European stocks were mixed as the tension in eastern Europe continues to weigh on the market mood. The Stoxx Europe 600 index advanced 0.04% to 467.8 points. In Paris, the CAC 40 and the SBF 120 each gave up 0.2%. In Frankfurt, the DAX 40 lost 0.3% while the FTSE 100 in London gave up 0.1%. Vallourec (+9%) and CGG (+7.7%) were the two biggest risers on the SBF 230, benefiting from the rise in oil prices. FDJ gained 3%, as the gambling operator raised its objectives for 2025. FDJ now expects its turnover to grow at an average annual rate of between 4% and 5% between 2021 and 2025, compared with an initial forecast of between 3% and 4%. Nexans jumped 6.4%. The cable manufacturer published better than expected 2021 results, including an EBITDA of 463 million euros, compared to the average analysts' expectations of 455 million euros. Coface gained 3.9%. The credit insurer reported record net income in 2021 and said it was continuing to "execute its Build to Lead strategic plan, whose objectives throughout the cycle are confirmed". Air Liquide climbed 2.7% after the industrial gases specialist said it expected further earnings growth this year, following a strong 2021 financial year. In Amsterdam, Ahold Delhaize fell 7.1% as the Belgian-Dutch retailer expects its earnings per share to fall slightly into a range this year, Invest Securities noted. Vopak's 4Q was soft, with pressure on occupancy rates and its return on invested capital, Jefferies said. The Dutch tank-storage company's Ebitda rose 3% on year to EU212.5 million, 2% ahead of consensus, but its EBIT of EUR121.9 million and EPS of 55 European cents missed market consensus by 4% and 20%, respectively, Jefferies said. Shares were down 5.1% at EUR29.91.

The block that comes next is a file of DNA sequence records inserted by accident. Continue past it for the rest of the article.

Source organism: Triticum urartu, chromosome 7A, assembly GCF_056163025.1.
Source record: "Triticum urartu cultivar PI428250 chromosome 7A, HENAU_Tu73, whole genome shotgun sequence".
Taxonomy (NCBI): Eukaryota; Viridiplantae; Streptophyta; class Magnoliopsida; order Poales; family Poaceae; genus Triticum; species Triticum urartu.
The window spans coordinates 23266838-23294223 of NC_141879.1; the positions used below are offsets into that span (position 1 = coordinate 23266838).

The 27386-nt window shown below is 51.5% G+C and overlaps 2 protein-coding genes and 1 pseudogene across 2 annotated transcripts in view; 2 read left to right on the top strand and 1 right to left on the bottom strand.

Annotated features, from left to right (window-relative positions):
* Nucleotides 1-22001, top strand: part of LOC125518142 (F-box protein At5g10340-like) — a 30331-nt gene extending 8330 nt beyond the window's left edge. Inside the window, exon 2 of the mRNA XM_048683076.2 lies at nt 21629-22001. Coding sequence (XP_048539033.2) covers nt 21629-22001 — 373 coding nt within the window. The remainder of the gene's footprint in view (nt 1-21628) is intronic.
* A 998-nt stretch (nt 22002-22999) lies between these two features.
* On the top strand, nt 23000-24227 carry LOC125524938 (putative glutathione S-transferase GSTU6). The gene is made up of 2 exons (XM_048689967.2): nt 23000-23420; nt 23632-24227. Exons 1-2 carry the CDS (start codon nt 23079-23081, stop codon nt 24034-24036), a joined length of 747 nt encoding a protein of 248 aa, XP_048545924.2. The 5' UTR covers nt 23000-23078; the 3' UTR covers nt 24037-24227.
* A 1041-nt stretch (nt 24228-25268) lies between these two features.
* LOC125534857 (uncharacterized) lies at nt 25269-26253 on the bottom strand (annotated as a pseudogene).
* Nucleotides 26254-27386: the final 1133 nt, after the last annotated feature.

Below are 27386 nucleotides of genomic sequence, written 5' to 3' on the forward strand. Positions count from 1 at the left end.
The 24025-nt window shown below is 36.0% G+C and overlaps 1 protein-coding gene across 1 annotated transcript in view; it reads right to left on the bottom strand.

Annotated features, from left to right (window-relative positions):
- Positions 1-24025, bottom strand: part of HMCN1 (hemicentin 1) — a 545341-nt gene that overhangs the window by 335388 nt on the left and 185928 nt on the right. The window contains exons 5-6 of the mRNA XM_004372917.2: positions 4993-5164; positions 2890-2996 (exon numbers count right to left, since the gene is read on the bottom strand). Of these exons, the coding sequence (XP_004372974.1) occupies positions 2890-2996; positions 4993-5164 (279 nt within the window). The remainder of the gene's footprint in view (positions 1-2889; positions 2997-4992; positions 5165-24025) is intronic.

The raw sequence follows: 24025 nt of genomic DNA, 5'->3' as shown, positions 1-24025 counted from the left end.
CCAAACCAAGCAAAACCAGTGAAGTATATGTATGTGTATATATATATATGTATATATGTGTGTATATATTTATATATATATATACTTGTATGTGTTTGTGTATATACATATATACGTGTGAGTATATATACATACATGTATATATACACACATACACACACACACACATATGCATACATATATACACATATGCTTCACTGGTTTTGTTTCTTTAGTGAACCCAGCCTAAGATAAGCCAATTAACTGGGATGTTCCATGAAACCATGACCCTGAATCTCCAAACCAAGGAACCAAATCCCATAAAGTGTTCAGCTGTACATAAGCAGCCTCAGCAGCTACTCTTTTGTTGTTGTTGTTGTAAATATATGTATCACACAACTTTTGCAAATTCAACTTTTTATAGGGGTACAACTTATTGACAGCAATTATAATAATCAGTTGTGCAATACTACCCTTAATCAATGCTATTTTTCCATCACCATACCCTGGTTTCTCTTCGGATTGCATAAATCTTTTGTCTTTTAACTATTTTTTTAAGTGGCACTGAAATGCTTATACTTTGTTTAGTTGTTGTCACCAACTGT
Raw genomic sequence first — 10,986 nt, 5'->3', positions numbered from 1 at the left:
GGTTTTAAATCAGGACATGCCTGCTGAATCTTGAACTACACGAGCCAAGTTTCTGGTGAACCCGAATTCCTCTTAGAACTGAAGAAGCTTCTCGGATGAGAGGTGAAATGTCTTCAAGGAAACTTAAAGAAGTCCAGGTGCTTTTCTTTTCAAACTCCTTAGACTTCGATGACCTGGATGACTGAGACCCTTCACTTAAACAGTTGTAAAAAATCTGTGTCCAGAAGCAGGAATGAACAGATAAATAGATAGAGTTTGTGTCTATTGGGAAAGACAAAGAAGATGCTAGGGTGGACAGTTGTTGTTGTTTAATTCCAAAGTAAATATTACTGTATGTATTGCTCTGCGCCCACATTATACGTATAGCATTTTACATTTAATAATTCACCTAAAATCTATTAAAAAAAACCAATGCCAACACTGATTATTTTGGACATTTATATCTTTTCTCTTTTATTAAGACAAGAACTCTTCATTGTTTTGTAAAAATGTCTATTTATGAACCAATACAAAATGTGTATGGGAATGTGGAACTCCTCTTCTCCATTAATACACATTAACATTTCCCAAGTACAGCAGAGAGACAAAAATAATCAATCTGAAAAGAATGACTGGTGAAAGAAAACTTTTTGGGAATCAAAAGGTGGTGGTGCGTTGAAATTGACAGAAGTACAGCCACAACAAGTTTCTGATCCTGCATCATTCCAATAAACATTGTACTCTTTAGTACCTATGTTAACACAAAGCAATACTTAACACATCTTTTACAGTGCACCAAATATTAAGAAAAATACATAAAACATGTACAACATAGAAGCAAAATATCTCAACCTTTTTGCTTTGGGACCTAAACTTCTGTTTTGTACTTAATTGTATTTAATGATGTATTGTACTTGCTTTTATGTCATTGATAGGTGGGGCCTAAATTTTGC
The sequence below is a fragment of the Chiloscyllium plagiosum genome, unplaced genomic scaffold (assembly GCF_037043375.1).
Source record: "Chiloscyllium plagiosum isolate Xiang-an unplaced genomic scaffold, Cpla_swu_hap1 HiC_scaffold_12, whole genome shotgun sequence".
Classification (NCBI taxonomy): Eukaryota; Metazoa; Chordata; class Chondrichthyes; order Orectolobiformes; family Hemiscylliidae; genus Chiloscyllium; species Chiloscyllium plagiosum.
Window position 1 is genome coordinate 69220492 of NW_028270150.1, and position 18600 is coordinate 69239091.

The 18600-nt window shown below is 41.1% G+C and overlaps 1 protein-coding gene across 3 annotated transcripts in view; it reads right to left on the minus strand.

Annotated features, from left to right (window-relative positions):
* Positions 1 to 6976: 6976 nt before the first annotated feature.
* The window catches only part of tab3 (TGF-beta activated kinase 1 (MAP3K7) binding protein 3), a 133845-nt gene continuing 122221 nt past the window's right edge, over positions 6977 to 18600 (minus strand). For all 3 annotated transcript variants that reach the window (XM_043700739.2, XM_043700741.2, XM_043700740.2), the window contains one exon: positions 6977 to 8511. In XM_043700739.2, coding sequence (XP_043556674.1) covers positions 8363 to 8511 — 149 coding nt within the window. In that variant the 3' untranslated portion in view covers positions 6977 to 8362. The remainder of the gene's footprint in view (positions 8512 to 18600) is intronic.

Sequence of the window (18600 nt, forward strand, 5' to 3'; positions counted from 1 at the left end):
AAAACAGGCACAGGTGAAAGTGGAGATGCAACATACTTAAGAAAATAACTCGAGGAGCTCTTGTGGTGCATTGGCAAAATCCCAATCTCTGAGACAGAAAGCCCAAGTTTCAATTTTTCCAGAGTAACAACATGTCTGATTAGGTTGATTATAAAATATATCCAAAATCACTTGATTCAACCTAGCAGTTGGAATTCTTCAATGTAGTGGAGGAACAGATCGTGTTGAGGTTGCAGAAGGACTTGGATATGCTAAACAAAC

U.S. stocks ended Wednesday’s session little changed, reversing an early selloff after the release of the minutes of the Federal Reserve’s most recent meeting. The Dow Jones Industrial Average slipped 54.57 points, or 0.2%, to 34934.27, paring a morning loss of more than 300 points. The S&P 500 closed slightly higher, up 3.94 points, or 0.1%, to 4475.01, while the Nasdaq Composite fell 15.66 points, or 0.1%, to 14124.09. The technology-heavy index had been down more than 1% earlier in the session. The latest inflation data also sent worrying signals to some investors. In the U.K., prices rose at their fastest pace in nearly 30 years in January. In the U.S., retail sales rose 3.8% in January from December, more than economists had expected. Among individual stocks, ViacomCBS fell 18% to $29.58 and social-gaming company Roblox fell 27% to $53.87 after both companies posted earnings reports that missed analysts’ forecasts. Shopify fell 16% to $746.85 after the company said it expects revenue growth will slow in 2022 from the year prior. Cedar Fair shares declined 5.3% to $58.35 after SeaWorld Entertainment signaled it was unlikely to pursue a deal for the theme-park business after the company rejected its approach. SeaWorld rose 1.1% to $71.48. Airbnb shares rose 3.7% to $186.64 after the company posted record revenue, while Kraft Heinz rose 5.6% to $36.62 after its profit and sales beat expectations.
In Asia, major indexes are showing a mixed trend on Thursday. Losers in the region include the Nikkei-225 in Tokyo (-0.8%) and the Hang Seng Index in Hong Kong (-0.4%). In contrast, the Shanghai Composite (+0.2%) and the Kospi in Seoul (+0.9%) are rising. Shares of Chinese lithium suppliers are showing significant gains as prices of the raw material for battery production continue to increase due to tight supplies and the booming electric car market. Tianqi Lithium, Ganfeng Lithium and Chengxin Lithium Group advance between 6 and 9 per cent.
Long-dated U.S. government debt yields were mixed Wednesday, with the 10-year rate barely budging at around 2%, as investors parsed the minutes of January’s Federal Reserve meeting — with some saying it provided little new information about policy makers’ coming plans. The yield of the 10-year US Treasury bond fell to 2.042% from 2.048% on Tuesday evening. The yield of the two-year T-Bond lost 6 basis points to 1.515%. The yield on the German Bund with the 10-year maturity was 0.278%, down from 0.313% on Tuesday night.